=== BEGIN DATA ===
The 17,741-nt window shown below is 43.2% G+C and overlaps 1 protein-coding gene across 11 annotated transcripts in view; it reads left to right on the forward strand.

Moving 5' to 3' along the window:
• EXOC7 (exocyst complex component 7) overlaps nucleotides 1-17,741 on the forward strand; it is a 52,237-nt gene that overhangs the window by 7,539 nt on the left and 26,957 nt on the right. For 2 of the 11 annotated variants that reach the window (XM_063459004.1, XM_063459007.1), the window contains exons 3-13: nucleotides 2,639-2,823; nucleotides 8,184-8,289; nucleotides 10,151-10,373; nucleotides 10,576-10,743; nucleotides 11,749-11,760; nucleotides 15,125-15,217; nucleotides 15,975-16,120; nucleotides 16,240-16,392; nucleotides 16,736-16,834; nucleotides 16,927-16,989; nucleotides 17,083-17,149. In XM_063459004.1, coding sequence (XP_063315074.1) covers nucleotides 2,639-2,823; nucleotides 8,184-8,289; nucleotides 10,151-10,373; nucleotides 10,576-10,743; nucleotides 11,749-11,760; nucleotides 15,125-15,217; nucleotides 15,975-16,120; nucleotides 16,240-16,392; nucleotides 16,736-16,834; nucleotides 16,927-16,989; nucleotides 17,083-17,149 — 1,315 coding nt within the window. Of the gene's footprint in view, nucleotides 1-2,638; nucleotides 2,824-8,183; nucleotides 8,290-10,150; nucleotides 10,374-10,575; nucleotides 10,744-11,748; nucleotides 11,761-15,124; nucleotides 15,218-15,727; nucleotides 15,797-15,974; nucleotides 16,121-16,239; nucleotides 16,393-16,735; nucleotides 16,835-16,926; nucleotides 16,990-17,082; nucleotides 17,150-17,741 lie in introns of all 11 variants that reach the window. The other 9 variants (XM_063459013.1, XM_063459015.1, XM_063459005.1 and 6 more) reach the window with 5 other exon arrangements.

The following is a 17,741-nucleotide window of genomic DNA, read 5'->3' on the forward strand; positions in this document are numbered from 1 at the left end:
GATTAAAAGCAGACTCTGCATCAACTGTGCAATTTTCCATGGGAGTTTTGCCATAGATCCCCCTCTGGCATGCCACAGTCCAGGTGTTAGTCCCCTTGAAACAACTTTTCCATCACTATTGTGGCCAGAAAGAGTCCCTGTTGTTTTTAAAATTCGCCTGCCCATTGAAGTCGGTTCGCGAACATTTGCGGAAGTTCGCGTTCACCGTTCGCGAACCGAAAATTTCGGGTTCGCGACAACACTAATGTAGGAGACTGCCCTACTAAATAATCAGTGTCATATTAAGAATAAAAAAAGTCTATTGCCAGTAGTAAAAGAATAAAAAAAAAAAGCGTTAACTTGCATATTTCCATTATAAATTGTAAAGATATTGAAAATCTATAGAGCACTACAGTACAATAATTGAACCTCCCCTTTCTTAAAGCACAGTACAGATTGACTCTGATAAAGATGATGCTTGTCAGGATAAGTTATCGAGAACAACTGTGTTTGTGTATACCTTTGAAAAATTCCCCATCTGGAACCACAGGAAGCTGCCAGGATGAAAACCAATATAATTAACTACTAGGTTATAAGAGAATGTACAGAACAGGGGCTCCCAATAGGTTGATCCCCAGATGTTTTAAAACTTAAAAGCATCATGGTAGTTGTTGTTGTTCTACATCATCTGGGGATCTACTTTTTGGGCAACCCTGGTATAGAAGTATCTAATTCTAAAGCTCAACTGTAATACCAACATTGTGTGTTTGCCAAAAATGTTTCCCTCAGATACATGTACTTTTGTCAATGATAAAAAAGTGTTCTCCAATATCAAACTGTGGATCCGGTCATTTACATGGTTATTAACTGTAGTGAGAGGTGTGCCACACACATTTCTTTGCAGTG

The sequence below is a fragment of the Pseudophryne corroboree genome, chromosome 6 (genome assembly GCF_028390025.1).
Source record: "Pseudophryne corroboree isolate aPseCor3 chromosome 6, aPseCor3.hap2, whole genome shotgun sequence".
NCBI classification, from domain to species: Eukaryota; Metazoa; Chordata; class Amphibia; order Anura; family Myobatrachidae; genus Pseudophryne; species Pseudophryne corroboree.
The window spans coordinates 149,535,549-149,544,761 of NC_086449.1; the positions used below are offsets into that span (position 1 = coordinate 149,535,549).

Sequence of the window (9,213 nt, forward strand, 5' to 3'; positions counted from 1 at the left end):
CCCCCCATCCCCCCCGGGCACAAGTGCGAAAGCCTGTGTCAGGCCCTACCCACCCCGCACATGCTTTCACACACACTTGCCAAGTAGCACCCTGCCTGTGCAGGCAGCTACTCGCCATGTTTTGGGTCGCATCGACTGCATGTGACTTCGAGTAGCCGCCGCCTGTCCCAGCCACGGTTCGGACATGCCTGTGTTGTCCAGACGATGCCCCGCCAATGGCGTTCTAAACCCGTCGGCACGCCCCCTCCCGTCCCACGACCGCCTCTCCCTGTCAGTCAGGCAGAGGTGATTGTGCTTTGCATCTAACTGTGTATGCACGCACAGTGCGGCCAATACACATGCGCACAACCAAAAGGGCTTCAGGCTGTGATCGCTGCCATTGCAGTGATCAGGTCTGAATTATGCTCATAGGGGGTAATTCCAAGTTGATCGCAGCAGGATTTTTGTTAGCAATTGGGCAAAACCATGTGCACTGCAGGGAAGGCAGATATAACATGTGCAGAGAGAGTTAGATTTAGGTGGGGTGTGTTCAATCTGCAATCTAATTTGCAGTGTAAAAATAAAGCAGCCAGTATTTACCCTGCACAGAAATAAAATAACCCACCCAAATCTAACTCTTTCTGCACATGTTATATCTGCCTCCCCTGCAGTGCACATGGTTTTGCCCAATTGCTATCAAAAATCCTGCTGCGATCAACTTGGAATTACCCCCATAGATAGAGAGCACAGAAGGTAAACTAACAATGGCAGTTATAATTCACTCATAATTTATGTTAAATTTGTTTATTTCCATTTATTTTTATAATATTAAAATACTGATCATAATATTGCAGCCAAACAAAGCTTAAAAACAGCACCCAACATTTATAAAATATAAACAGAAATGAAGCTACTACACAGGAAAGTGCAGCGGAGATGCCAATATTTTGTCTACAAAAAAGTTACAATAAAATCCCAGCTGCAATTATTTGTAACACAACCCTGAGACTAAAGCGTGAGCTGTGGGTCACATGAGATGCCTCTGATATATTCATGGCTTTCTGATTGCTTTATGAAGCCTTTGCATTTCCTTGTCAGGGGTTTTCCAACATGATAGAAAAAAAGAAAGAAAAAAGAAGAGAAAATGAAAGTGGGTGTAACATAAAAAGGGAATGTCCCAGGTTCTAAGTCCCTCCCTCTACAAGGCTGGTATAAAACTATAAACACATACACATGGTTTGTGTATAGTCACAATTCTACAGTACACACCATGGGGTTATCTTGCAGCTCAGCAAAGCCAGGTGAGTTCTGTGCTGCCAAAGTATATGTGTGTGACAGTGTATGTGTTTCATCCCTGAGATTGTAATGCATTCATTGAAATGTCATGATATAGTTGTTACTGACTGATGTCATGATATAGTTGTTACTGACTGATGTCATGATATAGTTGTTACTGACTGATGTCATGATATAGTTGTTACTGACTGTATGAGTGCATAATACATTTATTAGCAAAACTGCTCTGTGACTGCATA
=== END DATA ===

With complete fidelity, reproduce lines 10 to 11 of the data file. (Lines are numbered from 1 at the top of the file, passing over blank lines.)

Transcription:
Sequence of the window (9,213 nt, forward strand, 5' to 3'; positions counted from 1 at the left end):
CCCCCCATCCCCCCCGGGCACAAGTGCGAAAGCCTGTGTCAGGCCCTACCCACCCCGCACATGCTTTCACACACACTTGCCAAGTAGCACCCTGCCTGTGCAGGCAGCTACTCGCCATGTTTTGGGTCGCATCGACTGCATGTGACTTCGAGTAGCCGCCGCCTGTCCCAGCCACGGTTCGGACATGCCTGTGTTGTCCAGACGATGCCCCGCCAATGGCGTTCTAAACCCGTCGGCACGCCCCCTCCCGTCCCACGACCGCCTCTCCCTGTCAGTCAGGCAGAGGTGATTGTGCTTTGCATCTAACTGTGTATGCACGCACAGTGCGGCCAATACACATGCGCACAACCAAAAGGGCTTCAGGCTGTGATCGCTGCCATTGCAGTGATCAGGTCTGAATTATGCTCATAGGGGGTAATTCCAAGTTGATCGCAGCAGGATTTTTGTTAGCAATTGGGCAAAACCATGTGCACTGCAGGGAAGGCAGATATAACATGTGCAGAGAGAGTTAGATTTAGGTGGGGTGTGTTCAATCTGCAATCTAATTTGCAGTGTAAAAATAAAGCAGCCAGTATTTACCCTGCACAGAAATAAAATAACCCACCCAAATCTAACTCTTTCTGCACATGTTATATCTGCCTCCCCTGCAGTGCACATGGTTTTGCCCAATTGCTATCAAAAATCCTGCTGCGATCAACTTGGAATTACCCCCATAGATAGAGAGCACAGAAGGTAAACTAACAATGGCAGTTATAATTCACTCATAATTTATGTTAAATTTGTTTATTTCCATTTATTTTTATAATATTAAAATACTGATCATAATATTGCAGCCAAACAAAGCTTAAAAACAGCACCCAACATTTATAAAATATAAACAGAAATGAAGCTACTACACAGGAAAGTGCAGCGGAGATGCCAATATTTTGTCTACAAAAAAGTTACAATAAAATCCCAGCTGCAATTATTTGTAACACAACCCTGAGACTAAAGCGTGAGCTGTGGGTCACATGAGATGCCTCTGATATATTCATGGCTTTCTGATTGCTTTATGAAGCCTTTGCATTTCCTTGTCAGGGGTTTTCCAACATGATAGAAAAAAAGAAAGAAAAAAGAAGAGAAAATGAAAGTGGGTGTAACATAAAAAGGGAATGTCCCAGGTTCTAAGTCCCTCCCTCTACAAGGCTGGTATAAAACTATAAACACATACACATGGTTTGTGTATAGTCACAATTCTACAGTACACACCATGGGGTTATCTTGCAGCTCAGCAAAGCCAGGTGAGTTCTGTGCTGCCAAAGTATATGTGTGTGACAGTGTATGTGTTTCATCCCTGAGATTGTAATGCATTCATTGAAATGTCATGATATAGTTGTTACTGACTGATGTCATGATATAGTTGTTACTGACTGATGTCATGATATAGTTGTTACTGACTGATGTCATGATATAGTTGTTACTGACTGTATGAGTGCATAATACATTTATTAGCAAAACTGCTCTGTGACTGCATA